Turkey should avoid picking sides in the current diplomatic crisis between Saudi Arabia and Iran, according to experts.
“I hope that Turkey doesn’t feel that it needs to rush in and take sides in this issue. It’s not in the interests of the region that everyone lines up on one side or the other,” said Stephen Kinzer, a visiting fellow at the Watson Institute for International Studies and a former bureau chief for the New York Times in Istanbul.
Sunni-majority Saudi Arabia terminated diplomatic ties with its longtime rival Iran, which has a Shi’a majority, on Sunday following an attack by protestors on its embassy in Tehran. The protestors, who the Saudi foreign minister said were supported by the Iranian governmSaudi Arabia vs Iran: The view from Turkey, stuck in the middleSaudi Arabia vs Iran: The view from Turkey, stuck in the middleent, were angry at Saudi Arabia’s execution of prominent Shi’a cleric and critic of the Kingdom Nimr Al-Nimr on Saturday.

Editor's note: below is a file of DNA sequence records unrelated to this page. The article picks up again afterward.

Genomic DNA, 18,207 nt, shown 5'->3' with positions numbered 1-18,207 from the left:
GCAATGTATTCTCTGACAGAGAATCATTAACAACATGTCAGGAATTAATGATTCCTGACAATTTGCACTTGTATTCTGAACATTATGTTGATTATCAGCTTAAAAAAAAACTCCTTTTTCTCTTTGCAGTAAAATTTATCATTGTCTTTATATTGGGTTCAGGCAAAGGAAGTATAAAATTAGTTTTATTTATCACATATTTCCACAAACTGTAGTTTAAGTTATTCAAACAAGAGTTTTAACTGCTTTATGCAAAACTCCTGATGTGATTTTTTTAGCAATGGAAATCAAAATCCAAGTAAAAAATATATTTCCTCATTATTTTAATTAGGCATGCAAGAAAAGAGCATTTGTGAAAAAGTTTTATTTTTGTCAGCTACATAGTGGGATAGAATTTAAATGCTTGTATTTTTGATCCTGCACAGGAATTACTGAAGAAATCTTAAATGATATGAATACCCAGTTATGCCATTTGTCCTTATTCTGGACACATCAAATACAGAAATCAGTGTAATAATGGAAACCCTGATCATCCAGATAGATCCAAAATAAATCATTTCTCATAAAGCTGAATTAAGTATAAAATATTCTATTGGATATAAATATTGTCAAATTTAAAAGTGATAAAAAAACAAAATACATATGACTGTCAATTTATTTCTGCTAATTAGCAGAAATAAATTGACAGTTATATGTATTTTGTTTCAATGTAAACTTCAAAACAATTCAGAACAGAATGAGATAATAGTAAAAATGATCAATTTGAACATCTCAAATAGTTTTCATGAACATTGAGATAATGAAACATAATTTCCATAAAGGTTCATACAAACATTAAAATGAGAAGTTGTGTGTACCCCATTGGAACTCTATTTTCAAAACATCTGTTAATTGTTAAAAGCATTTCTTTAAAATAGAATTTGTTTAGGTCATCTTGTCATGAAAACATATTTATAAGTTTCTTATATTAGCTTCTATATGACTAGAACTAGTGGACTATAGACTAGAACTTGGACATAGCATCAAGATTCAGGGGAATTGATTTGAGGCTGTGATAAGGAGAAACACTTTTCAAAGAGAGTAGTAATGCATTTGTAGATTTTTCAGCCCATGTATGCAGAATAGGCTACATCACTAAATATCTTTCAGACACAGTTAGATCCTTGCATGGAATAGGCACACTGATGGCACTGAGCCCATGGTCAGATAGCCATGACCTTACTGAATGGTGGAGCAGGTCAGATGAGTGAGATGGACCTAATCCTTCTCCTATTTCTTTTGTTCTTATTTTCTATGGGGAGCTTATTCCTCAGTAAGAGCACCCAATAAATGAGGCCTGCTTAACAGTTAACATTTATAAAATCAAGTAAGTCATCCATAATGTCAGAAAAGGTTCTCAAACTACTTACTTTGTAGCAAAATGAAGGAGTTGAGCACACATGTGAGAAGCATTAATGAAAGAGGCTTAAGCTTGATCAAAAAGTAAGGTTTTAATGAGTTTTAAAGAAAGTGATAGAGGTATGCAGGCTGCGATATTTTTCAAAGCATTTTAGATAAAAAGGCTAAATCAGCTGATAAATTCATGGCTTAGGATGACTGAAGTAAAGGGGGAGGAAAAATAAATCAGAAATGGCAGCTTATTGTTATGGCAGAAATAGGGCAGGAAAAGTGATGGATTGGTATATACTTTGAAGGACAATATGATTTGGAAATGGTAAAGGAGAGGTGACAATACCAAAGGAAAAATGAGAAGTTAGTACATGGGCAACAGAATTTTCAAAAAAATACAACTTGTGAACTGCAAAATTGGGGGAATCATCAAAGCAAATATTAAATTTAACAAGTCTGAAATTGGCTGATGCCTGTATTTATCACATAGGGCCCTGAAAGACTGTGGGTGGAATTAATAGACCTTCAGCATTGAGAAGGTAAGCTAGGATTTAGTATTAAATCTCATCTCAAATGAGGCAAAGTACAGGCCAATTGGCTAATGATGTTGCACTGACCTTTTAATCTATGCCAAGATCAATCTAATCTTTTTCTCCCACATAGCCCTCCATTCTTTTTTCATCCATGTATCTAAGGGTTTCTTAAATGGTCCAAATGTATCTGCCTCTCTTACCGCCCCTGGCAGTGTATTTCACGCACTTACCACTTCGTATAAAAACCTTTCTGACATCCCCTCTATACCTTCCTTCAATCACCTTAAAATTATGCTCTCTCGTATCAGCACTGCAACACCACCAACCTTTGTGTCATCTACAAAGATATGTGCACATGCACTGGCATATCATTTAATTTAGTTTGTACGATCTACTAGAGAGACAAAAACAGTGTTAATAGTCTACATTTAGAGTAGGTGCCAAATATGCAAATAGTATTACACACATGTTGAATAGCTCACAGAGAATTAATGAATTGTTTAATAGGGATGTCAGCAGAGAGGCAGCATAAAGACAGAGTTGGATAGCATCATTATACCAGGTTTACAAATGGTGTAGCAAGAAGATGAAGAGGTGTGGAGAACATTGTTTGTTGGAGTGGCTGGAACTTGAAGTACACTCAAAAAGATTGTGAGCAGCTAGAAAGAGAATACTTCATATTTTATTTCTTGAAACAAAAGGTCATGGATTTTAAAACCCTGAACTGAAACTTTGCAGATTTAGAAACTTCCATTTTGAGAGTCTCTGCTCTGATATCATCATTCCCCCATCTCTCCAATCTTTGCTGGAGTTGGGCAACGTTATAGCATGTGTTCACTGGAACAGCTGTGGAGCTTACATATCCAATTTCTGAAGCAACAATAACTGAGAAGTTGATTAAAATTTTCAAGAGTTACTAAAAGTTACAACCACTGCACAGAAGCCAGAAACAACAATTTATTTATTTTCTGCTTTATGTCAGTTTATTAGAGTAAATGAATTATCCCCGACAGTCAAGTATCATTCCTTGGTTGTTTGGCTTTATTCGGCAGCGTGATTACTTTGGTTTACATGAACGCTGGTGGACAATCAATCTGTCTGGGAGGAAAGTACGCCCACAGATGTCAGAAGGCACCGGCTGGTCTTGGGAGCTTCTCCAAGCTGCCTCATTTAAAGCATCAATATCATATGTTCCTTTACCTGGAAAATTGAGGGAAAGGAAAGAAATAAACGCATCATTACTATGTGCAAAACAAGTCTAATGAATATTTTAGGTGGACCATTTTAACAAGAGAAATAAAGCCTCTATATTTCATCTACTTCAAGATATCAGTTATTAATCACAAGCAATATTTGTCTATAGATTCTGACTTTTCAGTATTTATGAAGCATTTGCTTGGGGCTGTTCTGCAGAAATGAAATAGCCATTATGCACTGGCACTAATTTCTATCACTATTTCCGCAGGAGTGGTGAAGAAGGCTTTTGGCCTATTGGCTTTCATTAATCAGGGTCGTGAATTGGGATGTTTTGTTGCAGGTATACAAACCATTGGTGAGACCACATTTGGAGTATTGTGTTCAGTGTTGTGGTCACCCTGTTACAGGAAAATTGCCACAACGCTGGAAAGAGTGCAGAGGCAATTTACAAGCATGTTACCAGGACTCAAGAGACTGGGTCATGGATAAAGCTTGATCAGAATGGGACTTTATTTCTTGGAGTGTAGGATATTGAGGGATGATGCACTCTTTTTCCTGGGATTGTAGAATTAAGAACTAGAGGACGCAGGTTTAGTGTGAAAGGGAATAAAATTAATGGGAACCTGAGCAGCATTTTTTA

Saudi Arabia vs Iran: The view from Turkey, stuck in the middle
“This certainly heralds a more acute period of confrontation between the two,” said Sinan Ülgen, former Turkish diplomat and chairman of The Centre for Economics and Foreign Policy Studies in Istanbul.
Turkey, majority-Sunni, has relations with Saudi Arabia and Iran, and has called for restraint from both sides. Ankara criticized Saudi Arabia for “political death penalties” without specifically mentioning Nimr, and said Iran must protect all diplomatic missions in its country, calling the attacks on the Saudi embassy “unacceptable.”
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